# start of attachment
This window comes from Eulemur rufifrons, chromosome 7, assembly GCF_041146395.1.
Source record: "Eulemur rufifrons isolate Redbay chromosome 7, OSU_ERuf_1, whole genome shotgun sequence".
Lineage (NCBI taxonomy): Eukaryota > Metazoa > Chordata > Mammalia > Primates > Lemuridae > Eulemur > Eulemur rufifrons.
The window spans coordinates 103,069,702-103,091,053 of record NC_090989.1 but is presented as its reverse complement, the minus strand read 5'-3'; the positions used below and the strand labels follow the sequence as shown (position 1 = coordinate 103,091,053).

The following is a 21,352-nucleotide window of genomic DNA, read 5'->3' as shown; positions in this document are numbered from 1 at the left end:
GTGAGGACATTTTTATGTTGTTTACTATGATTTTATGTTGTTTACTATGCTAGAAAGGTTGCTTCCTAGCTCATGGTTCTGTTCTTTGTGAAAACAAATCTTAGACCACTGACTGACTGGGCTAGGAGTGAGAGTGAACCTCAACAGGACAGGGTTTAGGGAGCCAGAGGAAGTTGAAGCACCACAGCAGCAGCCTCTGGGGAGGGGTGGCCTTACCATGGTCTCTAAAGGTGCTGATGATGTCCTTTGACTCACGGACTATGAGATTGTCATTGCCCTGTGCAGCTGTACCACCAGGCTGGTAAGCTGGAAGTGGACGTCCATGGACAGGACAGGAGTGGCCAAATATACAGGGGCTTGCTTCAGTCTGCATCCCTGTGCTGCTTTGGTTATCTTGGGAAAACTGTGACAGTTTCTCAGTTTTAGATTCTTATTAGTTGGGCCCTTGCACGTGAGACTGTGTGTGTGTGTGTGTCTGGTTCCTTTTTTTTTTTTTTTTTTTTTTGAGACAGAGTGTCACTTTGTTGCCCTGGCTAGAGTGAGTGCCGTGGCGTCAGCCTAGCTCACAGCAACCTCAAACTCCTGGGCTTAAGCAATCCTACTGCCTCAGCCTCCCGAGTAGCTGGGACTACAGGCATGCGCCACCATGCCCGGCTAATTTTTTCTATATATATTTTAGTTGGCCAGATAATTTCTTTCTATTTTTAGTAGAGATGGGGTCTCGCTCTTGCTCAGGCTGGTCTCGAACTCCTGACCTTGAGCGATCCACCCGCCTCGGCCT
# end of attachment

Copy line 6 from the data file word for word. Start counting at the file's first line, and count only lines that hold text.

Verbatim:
GTGAGGACATTTTTATGTTGTTTACTATGATTTTATGTTGTTTACTATGCTAGAAAGGTTGCTTCCTAGCTCATGGTTCTGTTCTTTGTGAAAACAAATCTTAGACCACTGACTGACTGGGCTAGGAGTGAGAGTGAACCTCAACAGGACAGGGTTTAGGGAGCCAGAGGAAGTTGAAGCACCACAGCAGCAGCCTCTGGGGAGGGGTGGCCTTACCATGGTCTCTAAAGGTGCTGATGATGTCCTTTGACTCACGGACTATGAGATTGTCATTGCCCTGTGCAGCTGTACCACCAGGCTGGTAAGCTGGAAGTGGACGTCCATGGACAGGACAGGAGTGGCCAAATATACAGGGGCTTGCTTCAGTCTGCATCCCTGTGCTGCTTTGGTTATCTTGGGAAAACTGTGACAGTTTCTCAGTTTTAGATTCTTATTAGTTGGGCCCTTGCACGTGAGACTGTGTGTGTGTGTGTGTCTGGTTCCTTTTTTTTTTTTTTTTTTTTTTGAGACAGAGTGTCACTTTGTTGCCCTGGCTAGAGTGAGTGCCGTGGCGTCAGCCTAGCTCACAGCAACCTCAAACTCCTGGGCTTAAGCAATCCTACTGCCTCAGCCTCCCGAGTAGCTGGGACTACAGGCATGCGCCACCATGCCCGGCTAATTTTTTCTATATATATTTTAGTTGGCCAGATAATTTCTTTCTATTTTTAGTAGAGATGGGGTCTCGCTCTTGCTCAGGCTGGTCTCGAACTCCTGACCTTGAGCGATCCACCCGCCTCGGCCT